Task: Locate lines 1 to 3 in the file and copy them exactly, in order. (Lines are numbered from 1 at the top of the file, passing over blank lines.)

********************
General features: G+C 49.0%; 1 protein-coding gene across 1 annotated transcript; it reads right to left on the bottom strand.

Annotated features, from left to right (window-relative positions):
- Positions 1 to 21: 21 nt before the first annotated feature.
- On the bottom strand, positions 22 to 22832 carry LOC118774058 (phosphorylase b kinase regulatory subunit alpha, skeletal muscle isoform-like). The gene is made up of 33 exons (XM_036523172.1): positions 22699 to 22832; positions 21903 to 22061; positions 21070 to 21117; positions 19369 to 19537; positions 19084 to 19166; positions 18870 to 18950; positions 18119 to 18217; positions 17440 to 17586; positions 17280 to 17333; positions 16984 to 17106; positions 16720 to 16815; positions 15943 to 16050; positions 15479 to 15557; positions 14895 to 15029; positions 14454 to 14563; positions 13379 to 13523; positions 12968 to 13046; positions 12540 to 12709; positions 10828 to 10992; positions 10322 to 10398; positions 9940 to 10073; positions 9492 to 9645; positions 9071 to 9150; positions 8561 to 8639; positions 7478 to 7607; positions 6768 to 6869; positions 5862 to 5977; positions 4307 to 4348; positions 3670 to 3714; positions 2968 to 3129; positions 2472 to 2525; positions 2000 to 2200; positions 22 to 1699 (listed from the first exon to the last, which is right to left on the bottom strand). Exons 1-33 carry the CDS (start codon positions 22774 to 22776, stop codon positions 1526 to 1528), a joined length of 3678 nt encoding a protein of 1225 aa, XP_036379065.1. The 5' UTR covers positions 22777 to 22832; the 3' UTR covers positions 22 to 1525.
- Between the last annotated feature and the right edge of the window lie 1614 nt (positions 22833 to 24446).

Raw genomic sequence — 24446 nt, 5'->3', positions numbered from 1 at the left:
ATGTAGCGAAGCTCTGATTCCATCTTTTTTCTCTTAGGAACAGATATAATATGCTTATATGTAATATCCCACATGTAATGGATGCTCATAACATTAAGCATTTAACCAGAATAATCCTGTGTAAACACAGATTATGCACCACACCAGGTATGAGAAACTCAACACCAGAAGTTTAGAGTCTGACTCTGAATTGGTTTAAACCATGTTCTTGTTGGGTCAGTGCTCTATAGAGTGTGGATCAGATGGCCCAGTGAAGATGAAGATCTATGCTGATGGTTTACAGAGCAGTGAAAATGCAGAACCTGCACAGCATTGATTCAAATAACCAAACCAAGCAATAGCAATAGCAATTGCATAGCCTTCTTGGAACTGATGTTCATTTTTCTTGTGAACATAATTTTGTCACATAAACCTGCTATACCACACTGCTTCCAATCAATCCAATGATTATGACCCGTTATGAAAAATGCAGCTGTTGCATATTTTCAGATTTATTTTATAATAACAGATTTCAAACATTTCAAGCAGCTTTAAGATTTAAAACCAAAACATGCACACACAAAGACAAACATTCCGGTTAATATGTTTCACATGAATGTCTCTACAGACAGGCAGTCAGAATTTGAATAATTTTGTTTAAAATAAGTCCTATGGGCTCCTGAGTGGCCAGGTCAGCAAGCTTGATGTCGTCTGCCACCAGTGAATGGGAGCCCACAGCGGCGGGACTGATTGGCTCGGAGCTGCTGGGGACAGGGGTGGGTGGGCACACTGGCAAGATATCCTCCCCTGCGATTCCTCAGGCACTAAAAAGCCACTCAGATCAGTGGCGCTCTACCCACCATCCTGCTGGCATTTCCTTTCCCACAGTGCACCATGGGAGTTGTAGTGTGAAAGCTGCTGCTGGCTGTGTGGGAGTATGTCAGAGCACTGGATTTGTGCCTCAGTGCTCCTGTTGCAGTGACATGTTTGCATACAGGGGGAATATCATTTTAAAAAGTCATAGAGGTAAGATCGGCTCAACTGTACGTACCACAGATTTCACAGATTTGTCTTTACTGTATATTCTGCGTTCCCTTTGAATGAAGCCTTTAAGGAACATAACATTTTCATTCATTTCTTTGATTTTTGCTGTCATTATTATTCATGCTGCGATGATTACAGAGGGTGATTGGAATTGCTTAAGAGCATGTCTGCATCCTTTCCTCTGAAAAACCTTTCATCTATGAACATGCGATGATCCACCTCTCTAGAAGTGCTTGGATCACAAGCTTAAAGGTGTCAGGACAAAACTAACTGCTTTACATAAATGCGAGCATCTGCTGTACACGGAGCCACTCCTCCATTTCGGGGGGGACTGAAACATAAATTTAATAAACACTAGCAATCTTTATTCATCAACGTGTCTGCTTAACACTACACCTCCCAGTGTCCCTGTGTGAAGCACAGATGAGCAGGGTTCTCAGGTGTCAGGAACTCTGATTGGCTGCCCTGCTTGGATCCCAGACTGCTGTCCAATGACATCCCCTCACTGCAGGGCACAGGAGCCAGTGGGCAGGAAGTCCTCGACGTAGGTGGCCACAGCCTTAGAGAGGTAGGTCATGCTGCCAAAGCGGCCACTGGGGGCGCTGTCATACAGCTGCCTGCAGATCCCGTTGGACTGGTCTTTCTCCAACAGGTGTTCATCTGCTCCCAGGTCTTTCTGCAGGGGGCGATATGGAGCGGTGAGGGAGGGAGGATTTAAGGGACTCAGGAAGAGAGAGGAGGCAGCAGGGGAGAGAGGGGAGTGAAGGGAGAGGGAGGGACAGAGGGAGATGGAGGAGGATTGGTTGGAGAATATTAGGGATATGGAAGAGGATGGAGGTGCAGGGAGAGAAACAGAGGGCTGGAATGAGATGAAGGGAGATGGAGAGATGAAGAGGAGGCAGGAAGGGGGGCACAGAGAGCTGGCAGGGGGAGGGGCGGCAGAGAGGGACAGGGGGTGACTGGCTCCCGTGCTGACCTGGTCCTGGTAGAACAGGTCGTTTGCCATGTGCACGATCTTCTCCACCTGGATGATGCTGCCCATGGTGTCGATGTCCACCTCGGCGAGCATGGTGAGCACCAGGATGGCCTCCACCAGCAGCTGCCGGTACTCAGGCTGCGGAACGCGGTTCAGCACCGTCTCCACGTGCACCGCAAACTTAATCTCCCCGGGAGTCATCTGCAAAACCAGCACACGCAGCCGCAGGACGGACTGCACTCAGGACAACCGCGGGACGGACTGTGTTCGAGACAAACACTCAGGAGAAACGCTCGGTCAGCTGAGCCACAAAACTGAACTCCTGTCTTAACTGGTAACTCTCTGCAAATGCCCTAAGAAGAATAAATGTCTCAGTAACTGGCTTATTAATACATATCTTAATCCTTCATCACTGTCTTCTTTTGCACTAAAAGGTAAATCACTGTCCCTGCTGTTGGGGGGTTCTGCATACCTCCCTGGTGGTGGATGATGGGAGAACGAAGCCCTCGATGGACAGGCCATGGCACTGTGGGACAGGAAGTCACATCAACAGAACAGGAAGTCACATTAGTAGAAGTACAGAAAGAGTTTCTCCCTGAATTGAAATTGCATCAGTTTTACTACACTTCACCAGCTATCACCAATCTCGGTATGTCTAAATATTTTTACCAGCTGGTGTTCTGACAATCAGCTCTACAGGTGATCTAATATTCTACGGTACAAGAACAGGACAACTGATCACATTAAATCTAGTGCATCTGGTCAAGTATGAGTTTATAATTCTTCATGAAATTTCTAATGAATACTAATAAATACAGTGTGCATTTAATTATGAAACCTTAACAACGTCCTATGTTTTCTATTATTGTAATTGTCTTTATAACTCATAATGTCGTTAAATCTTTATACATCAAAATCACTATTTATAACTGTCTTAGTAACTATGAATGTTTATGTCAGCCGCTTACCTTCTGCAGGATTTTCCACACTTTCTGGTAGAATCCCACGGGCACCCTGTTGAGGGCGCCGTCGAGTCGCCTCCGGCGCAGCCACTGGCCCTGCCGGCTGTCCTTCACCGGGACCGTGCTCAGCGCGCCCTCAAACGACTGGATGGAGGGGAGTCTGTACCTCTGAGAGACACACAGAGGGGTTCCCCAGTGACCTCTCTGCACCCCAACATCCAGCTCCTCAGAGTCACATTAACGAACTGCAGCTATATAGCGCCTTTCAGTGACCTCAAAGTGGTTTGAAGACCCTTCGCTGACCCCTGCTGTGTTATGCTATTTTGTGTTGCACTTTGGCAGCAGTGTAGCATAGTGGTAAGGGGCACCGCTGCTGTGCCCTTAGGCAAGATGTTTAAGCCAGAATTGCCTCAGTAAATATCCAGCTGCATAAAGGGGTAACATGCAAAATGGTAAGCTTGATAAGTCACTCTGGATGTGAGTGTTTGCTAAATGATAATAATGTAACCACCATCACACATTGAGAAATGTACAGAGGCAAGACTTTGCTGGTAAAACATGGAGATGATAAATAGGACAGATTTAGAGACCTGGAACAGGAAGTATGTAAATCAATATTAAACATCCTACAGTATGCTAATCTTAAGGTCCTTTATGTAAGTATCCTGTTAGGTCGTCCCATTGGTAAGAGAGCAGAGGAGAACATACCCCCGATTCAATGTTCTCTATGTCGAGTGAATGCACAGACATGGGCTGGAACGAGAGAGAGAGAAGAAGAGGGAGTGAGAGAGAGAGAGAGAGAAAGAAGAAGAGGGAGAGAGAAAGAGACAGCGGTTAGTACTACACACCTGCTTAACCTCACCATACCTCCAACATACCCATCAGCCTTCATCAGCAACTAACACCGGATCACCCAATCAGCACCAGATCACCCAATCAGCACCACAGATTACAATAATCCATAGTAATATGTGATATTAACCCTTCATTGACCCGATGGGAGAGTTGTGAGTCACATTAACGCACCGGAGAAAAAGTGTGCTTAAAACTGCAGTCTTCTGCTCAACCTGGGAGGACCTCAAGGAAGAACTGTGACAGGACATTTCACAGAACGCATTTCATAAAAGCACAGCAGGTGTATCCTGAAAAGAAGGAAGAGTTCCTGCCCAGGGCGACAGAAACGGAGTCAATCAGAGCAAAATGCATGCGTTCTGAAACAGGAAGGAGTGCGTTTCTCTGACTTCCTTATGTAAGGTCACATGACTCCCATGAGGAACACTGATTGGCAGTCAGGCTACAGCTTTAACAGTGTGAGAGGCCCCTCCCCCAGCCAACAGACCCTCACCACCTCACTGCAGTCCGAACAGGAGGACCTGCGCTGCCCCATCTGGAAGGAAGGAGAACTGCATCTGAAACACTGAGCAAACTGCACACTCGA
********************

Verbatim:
General features: G+C 49.0%; 1 protein-coding gene across 1 annotated transcript; it reads right to left on the bottom strand.

Annotated features, from left to right (window-relative positions):
- Positions 1 to 21: 21 nt before the first annotated feature.